There is one more subtle advantage to the whole process. When people leave the team, some knowledge inevitably gets lost. One of the reasons is tacit knowledge: there are always things you know, but are not aware of knowing. You can use this knowledge when it’s needed, but you will probably not transfer it to others because you are not even aware of its existence in the first place. Removing someone from the team in a controlled manner as happened here (and being still able to reach out to them if needed) causes such latent knowledge to be discovered, and once discovered, to be propagated. This causes a little disruption short-term, but in the long run it reduces knowledge silos and increases the bus factor.

When I first started thinking about going back to hands-on technical work for the second time, I had some doubts about how much my technical skills had already deteriorated and how difficult it would be to go back. It seems I made it, but not by much. Had I delayed by one more year, I might have really struggled. It’s not a matter of knowledge: theory, especially generic things that do not change that fast with technology, is not lost so quickly. Also, while a team leader, I tried to stay in touch with technology by taking part in task refinement, architecture discussions, on-call rotation, etc.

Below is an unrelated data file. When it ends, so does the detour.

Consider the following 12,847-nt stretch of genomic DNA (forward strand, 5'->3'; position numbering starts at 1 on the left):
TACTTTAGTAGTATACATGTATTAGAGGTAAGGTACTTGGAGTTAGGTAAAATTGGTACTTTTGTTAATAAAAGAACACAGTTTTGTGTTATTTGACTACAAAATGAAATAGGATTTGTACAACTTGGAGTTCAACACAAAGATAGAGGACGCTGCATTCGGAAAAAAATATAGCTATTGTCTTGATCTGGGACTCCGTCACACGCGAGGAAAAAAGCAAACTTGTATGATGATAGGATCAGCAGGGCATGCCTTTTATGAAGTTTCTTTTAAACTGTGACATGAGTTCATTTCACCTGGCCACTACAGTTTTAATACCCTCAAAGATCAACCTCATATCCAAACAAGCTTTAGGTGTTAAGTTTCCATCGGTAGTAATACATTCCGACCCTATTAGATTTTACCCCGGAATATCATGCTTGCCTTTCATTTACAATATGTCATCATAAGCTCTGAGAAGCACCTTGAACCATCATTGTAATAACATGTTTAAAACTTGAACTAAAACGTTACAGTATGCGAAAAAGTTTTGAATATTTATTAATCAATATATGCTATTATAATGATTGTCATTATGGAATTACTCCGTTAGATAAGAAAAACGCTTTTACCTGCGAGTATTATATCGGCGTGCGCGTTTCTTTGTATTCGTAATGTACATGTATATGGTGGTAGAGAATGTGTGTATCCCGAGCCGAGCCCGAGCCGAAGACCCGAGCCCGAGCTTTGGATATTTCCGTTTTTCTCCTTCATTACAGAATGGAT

However, I really felt, and to some degree still feel, a difference in practical, hands-on work, such as actually writing code. There are many small quirks that you need to be aware of in order to accomplish things quickly that you don’t even notice if you use them every day and know inside-out. Knowing all the little useful tools, the less often used features of your IDE, or what to do when something breaks unexpectedly, make a world of a difference, but this practical knowledge gets lost when not used and I had to rebuild it almost from scratch. Another thing that I still experience is the difficulty in focusing on a single topic. Working on a manager’s schedule for several years has taken its toll, and now that I often have large contiguous blocks of time, I find myself not using them as effectively as I could, because I have become accustomed to always doing multiple things at once and without a chance to stay focused anyway. It’s gradually getting better, but I still feel the impact, and this is probably my biggest surprise of the whole process.